It was also contended on behalf of the claimants that the land of each individual is being acquired. Thus the question of acquisition of larger piece of land has no relevance. There are claimants who own small pieces of land while others may be owners of larger chunk of land. There cannot be any straightjacket formula to determine compensation payable to the claimants. Sale instance of nearly an acre of land cannot fairly be termed as a small piece of land. The matters must be examined and evidence must Page 0588 be understood by the Court in its correct perspective and while keeping the ground realities in acquisition matters in mind. A Full Bench of this Court in the case of State of Maharashtra v. Prashram Jagannath Aute held that the analytical examination of the principles of law would lead to no other conclusion but that determination of market value of acquired land has to be done on the facts of each case, existing statutory guidelines stated in Sections 23 and 24 of the Act and in the backdrop of judicial pronouncements controlling exercise of jurisdiction under Section 18 of the Act. The learned Government Pleader appearing for the State relied upon a Division Bench judgement of this Court in the case of State of Maharashtra v. Smt. Fulyabai Kisan Govardhane and Ors. First Appeal No. 1171 of 2007 decided on 23rd August, 2007, to contend that the judgment would have bearing on the present case and particularly in relation to the deduction of 25 per cent from the awarded compensation. At the very outset, we may notice that that was a judgment on its own facts. Furthermore, in that case the Court had granted compensation only on the basis of Exhibit-42, the sale instance relating to 13 ares of land which was old for Rs. 15,000/- at the relevant time and, therefore, the Court had applied 25 per cent deduction. In the present case, the sale instance is of a large land i.e. nearly an acre, thus on any principle the said judgment would have no application to the facts of the present case.

8. The Supreme Court in a recent decision in the case of Lucknow Development Authority v. Krishna Gopal Lahoti and Ors. , while dealing with the aspect of rate at which small plots are sold held as under:

10. Against the Award, the First Appeal was filed before the High Court. Primarily, it was contended before the High Court that the Tribunal had not properly evaluated the evidence on record and wrongly placed reliance on a sale deed relating to a small piece of land. It was also submitted that without any proper appreciation of materials on record the compensation was enhanced.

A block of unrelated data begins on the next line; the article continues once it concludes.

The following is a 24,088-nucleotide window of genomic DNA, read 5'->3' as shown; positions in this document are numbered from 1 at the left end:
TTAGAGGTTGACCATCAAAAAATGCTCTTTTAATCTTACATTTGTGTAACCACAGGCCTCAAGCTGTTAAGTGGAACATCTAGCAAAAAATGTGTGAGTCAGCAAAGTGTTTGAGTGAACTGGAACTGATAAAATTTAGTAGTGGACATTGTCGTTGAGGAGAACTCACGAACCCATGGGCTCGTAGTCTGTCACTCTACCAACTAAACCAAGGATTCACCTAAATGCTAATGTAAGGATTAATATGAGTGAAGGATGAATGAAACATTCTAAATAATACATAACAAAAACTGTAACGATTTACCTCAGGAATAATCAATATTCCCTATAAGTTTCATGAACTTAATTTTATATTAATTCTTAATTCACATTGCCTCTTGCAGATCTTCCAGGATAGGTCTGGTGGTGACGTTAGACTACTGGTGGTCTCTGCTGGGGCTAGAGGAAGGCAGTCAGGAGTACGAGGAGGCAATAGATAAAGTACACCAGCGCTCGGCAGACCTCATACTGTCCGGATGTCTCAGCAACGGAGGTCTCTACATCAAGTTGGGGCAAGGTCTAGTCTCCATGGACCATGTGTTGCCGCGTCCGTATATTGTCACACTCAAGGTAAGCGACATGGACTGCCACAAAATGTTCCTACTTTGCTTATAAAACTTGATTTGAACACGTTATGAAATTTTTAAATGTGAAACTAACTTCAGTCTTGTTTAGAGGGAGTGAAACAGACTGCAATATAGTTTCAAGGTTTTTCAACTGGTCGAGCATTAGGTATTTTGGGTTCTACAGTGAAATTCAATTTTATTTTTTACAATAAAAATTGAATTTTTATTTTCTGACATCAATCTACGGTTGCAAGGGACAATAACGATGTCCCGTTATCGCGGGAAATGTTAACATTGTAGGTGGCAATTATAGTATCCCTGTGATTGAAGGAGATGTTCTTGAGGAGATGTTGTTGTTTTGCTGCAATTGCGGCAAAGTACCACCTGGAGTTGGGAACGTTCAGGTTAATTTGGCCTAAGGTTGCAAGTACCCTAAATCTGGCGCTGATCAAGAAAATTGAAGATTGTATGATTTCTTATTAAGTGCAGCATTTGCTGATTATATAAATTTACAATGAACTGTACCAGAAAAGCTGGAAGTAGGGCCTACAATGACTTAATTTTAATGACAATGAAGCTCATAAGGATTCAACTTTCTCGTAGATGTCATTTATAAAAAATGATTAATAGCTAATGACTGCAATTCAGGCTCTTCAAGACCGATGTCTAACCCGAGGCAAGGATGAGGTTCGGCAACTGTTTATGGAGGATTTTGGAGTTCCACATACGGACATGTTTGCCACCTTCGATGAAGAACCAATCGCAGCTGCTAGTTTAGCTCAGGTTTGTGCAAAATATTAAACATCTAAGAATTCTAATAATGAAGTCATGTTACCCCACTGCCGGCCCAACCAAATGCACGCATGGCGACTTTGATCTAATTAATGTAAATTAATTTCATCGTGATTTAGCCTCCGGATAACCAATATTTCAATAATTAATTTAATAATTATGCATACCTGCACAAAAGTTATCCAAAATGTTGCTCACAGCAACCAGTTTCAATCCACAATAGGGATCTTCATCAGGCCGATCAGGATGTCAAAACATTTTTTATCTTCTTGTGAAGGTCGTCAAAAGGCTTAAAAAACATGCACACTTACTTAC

11. Stand of the respondents before the High Court was that there was no illegality in the Award passed by the Reference Court. It was submitted that the land was situated near densely populated area having great potential value and the appellate authority is selling the same land at the rate of Rs. 300/- per sq.ft. The reference court on the basis of oral and documentary evidence has awarded compensation at the rate of Rs. 6/- per sq.ft. Along with other benefits as provided under the Act. The High Court found that the claimants had filed number of sale deeds of varying rates ranging between Rs. 10/- per sq.ft. to Rs. 5/- per sq.ft. but the sale deed relating to the plot No. 166 situated at Mahibullahpur was relied upon by the Tribunal and the reasons for enhancing the compensation were assigned which according to the High Court did not call for any interference. The High Court did not find any substance in the plea of the appellant that the sale deed Page 0589 ( Exh. C-38)was unduly relied upon by the Tribunal. It was pointed out that the sale deed is related to a very small piece of land as against the large area of more than 10 bighas involved in the present case. The High Court referred to certain decisions of this Court to hold that while determining the market value of the land, the potentiality of the land is a very material consideration and several factors like location of the land, its surroundings, available facilities thereon in the vicinity, nature of the land have to be taken into account. The High Court also found that there was no similarity between the land which was the subject matter of dispute in land acquisition case No. 204 of 1992 where the rate fixed was Rs. 1.85 per sq.ft.